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Saturday, April 30, 2005

A bully, a brothel, a tribute and a little bit more

Working on a blog about our beloved health minister, the pitt bull of the right, the moral enforcer of the nation, the feminist hater, the unimaginative intellectual, the serial policy cost under-estimator and I nearly forgot an apparent cuckold. For now, from the International Affairs Desk here is what I've been catching up on over week.

When it was announced, I hedged my bets on Wolfowitz getting to the WorldBank and Bolton not getting to the UN. Looks like I might have been right now that Colin Powell is on the offensive. Follow bully-boy Bolton's pitfalls here.

You are always welcome at the country that whores itself as the brothel of the world all thanks to the men who loved you two time. Sean Paul from the agonist writes about the Realist's Case For Genocide Intervention. I spent wednesday at a company meeting where we were told that Japan had 4.9 million VoIP consumers compared to somewhere between 100K to 300K per European country. Apparently this is why.

Finally, a tribute to Sivaram from an opposition idealogue.

3 Comments:

  • At 7:56 am AEST, Anonymous Anonymous said…

    Excellent snippets of news, the last one specially - Amazing how Japan has gone from an industrialised nation with one of the lowest rates of PC diffusion amongst households in the world to one of the most wired in about 25 years.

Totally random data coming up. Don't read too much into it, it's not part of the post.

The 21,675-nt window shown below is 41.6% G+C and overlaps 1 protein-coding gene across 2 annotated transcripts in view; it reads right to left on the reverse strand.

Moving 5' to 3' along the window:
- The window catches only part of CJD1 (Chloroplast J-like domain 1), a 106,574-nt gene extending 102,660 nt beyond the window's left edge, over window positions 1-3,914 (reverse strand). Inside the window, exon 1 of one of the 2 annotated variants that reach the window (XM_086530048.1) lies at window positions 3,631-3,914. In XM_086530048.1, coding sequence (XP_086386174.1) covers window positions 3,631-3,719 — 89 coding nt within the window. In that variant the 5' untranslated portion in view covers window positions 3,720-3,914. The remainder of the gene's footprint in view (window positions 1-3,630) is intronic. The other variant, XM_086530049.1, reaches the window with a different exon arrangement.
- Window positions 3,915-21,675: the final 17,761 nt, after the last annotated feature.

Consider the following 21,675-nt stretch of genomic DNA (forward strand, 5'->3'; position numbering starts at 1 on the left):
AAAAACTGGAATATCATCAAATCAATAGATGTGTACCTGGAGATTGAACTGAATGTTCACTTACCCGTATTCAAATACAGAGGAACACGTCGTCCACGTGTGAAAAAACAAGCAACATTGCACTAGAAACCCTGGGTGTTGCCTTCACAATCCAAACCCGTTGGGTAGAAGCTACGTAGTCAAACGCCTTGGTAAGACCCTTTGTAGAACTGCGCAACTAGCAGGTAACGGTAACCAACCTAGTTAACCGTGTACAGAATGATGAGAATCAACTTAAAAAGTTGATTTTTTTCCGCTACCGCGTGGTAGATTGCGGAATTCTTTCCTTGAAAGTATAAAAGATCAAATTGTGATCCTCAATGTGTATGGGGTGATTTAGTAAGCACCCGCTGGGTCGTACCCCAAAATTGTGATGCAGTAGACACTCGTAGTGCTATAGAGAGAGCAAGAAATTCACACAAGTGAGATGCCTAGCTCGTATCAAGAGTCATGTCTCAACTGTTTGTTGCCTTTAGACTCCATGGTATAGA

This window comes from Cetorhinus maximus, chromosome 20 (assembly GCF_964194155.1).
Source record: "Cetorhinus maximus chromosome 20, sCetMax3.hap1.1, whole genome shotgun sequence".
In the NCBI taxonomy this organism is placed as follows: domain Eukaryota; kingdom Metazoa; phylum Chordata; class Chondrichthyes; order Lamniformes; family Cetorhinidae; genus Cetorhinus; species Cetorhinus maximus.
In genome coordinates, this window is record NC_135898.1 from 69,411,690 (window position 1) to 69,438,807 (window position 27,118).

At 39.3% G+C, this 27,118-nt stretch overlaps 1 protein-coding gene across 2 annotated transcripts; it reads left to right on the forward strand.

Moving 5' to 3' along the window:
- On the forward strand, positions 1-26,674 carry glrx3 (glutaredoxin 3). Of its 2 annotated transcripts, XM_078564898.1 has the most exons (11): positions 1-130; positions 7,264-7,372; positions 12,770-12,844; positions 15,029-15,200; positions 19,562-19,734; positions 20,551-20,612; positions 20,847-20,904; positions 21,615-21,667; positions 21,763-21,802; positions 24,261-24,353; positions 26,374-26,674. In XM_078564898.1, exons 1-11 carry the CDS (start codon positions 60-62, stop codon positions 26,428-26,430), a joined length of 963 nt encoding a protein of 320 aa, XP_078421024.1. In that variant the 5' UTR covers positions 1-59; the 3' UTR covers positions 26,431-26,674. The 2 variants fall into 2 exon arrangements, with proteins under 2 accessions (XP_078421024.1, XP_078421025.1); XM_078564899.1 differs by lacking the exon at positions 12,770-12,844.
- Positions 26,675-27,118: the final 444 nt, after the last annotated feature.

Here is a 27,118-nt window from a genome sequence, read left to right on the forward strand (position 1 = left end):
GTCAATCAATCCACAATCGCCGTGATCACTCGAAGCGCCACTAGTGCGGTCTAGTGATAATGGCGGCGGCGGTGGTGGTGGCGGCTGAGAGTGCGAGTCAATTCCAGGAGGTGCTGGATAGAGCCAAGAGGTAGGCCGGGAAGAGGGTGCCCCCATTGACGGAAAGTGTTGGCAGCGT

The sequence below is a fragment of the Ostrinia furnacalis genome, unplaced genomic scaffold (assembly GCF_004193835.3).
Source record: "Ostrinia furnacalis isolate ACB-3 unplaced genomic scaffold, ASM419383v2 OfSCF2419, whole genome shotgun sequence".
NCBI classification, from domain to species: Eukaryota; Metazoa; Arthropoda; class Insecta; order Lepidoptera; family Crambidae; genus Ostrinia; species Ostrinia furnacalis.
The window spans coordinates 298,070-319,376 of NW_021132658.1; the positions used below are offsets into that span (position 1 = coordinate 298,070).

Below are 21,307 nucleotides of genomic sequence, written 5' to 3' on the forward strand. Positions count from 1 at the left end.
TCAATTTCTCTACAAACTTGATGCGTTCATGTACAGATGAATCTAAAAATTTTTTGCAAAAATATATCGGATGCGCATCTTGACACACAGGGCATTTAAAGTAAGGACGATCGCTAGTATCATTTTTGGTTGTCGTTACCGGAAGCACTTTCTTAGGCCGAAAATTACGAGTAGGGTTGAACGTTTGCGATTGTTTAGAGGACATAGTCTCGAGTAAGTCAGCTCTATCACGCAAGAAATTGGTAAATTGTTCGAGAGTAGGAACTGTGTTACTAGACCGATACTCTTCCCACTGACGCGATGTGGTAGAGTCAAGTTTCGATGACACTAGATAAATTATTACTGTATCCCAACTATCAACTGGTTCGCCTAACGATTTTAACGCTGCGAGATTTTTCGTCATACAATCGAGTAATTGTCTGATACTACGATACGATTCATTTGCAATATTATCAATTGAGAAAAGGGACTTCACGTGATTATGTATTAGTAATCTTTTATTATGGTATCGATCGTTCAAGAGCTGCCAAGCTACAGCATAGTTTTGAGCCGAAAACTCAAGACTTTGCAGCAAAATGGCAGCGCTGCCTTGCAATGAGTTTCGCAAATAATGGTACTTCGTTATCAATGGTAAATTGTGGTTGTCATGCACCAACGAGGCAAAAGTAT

• At 7:57 am AEST, Anonymous Ru said…

    That was Ru by the way.

     
  • At 9:56 pm AEST, Blogger ivap said…

    Hey Ru, I was amazed too when I heard about Japan's resistance to PCs during the dotcom boom days. If I remember correctly they copped a lot of flak from the digirati. Specially from some of the MIT folk. I'd be interested to know how many Japanese small/medium businesses used PC software applications (custom apps not MS Office and Co) back then and even now.

    I once worked for a company that had their software in some large Japanese corporates (banks I think). However, while the latest release was version 14 the Japanese insisted on sticking to version 2 and refused to upgrade. I have no idea why but they had to maintain a separate company/arm and development team in Japan to maintain the product. I'd also be interested in knowing how much this policy helped the Japanese economy to recover.

    One positive of this has been the profusion of hard to get anime online.

     

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